03/14/18 — To be a pilot for a day

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To be a pilot for a day

By Rochelle Moore
Published in News on March 14, 2018 5:50 AM

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Dylan "Guts" Bolles-Prasse, 12, reacts with excitement while sitting in the cockpit of an F-15 Strike Eagle Monday at Seymour Johnson Air Force Base during his Pilot For a Day experience.

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Dylan Bolles-Prasse uses sign language to communicate with his family while nervously walking up the steps to get into the F-15 during his Pilot for a Day experience at Seymour Johnson Air Force Base Monday. Also pictured is Capt. Chris Leonard.

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Dylan Bolles-Prasse, 12, stares down the nose of an F-15 Strike Eagle Monday during his pilot for a day experience at Seymour Johnson Air Force Base.

Dylan Bolles-Prasse has spent a lifetime battling sickness while trying to maintain a normal life.

But on Monday, he was given a once-in-a-lifetime experience by suiting up in flight gear and sitting in the cockpit of a F-15E Strike Eagle.

The 12-year-old boy from Lancaster, South Carolina, became a pilot for a day, as part of an annual program hosted by Seymour Johnson Air Force Base.

"Truly, we obviously love flying but I wouldn't rather be doing anything but this today," said Capt. Chris Leonard, with the 334th Fighter Squadron.

"There's really no better reward than to see his face light up anytime that something happens and see that big smile on his face and know that this is an opportunity that he doesn't have otherwise."

The Pilot for a Day program is offered to children identified by certified child life specialists at local hospitals, according to base officials.

Dylan has received treatment from Duke University Hospital, which specializes in intestinal transplants and associated treatments, said Dave Prasse, his father.

Dylan was born with Hirschsprung's disease, a rare condition of the large intestine that can lead to blockage and other complications. He was also born deaf but wears a cochlear implant, which helps provide a sense of sound.

"He was about a week old when he got sick the first time," Prasse said. "He just spent, off and on, two months at Duke.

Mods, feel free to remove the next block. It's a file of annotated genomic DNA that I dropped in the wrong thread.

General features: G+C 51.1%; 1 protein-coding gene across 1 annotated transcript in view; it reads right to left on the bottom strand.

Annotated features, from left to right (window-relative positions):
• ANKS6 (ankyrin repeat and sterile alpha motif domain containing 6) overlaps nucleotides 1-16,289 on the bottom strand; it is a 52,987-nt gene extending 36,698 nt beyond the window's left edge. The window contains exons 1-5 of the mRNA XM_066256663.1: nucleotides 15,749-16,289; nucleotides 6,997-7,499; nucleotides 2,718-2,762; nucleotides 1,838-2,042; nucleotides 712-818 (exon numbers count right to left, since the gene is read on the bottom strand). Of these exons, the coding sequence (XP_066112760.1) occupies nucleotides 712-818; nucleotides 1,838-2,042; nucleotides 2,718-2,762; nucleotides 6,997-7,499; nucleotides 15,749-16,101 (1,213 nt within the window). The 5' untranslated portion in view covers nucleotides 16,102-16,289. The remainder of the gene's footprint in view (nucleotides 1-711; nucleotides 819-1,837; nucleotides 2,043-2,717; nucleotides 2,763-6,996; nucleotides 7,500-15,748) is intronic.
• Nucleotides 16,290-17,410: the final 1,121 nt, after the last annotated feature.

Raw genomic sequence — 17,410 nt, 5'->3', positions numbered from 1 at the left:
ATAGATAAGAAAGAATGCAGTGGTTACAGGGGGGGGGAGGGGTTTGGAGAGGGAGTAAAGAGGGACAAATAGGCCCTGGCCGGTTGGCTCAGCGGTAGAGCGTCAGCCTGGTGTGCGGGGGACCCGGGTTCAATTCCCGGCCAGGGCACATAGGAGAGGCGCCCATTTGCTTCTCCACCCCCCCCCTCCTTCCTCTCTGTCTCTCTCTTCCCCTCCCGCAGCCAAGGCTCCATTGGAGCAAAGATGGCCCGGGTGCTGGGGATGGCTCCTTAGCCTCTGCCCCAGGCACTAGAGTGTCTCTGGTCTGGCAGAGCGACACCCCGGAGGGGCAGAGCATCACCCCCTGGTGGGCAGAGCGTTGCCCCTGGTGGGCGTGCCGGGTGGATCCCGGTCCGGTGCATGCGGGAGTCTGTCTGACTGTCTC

"He's on 16 different medicines."

Dylan has been through multiple surgeries, including an intestinal transplant eight years ago, and recently experienced an infection that resulted in his recent stay at the hospital.

His parents and grandmother drove up from South Carolina to Seymour Johnson AFB, but held off on telling Dylan about the visit.

"When he was still in the hospital last week, we weren't sure if we'd even be able to make it today," Prasse said. "It's day by day with him.

"We didn't tell him too much, in case he couldn't come, so he wouldn't be disappointed."

Dylan got the royal blue treatment during his base visit by being given his own child-sized flight suit, with his call sign -- Guts -- patched on his chest.

He got the chance to look through night vision goggles, toured the air control tower and the radar approach control building, where he was able to see aircraft on a radar screen.

He also had lunch with airmen from the 334th Fighter Squadron, sat in the briefing room and went through an F-15E Strike Eagle flight simulator.

One of the highlights of the day, and his last stop on base, was inside a hangar that houses a Strike Eagle.

Excited and a little hesitant, Dylan was encouraged to make the climb up the stairs and into the cockpit, where airmen showed him around the controls.

After sitting in the seat for a while, he climbed down the stairs and airmen continued to show Dylan different parts of the jet.

In sign language, Dylan asked for a boarding pass and said -- several times -- he wanted to see the engines lit.

"I think it's wonderful that he gets to experience this," Prasse said.

Airmen from the 334th Fighter Squadron then presented Dylan with several gifts.

Col. Brian Armstrong, 4th Fighter Wing vice commander, gave Dylan his own aviator wings. He was also presented with a 334th Fighter Squadron challenge coin and a framed picture of a Strike Eagle, signed by members of the squadron.

"It's just an honor for us to have folks on base, who are struggling with challenges in life," Armstrong said. "I had a daughter who went through cancer and dealt with medical challenges, as well, so I'm very sympathetic to that.

"It's wonderful to have the family on base and to see the joy that 'Guts' displayed today. I hear he's quite the aviator and did quite well in the simulator."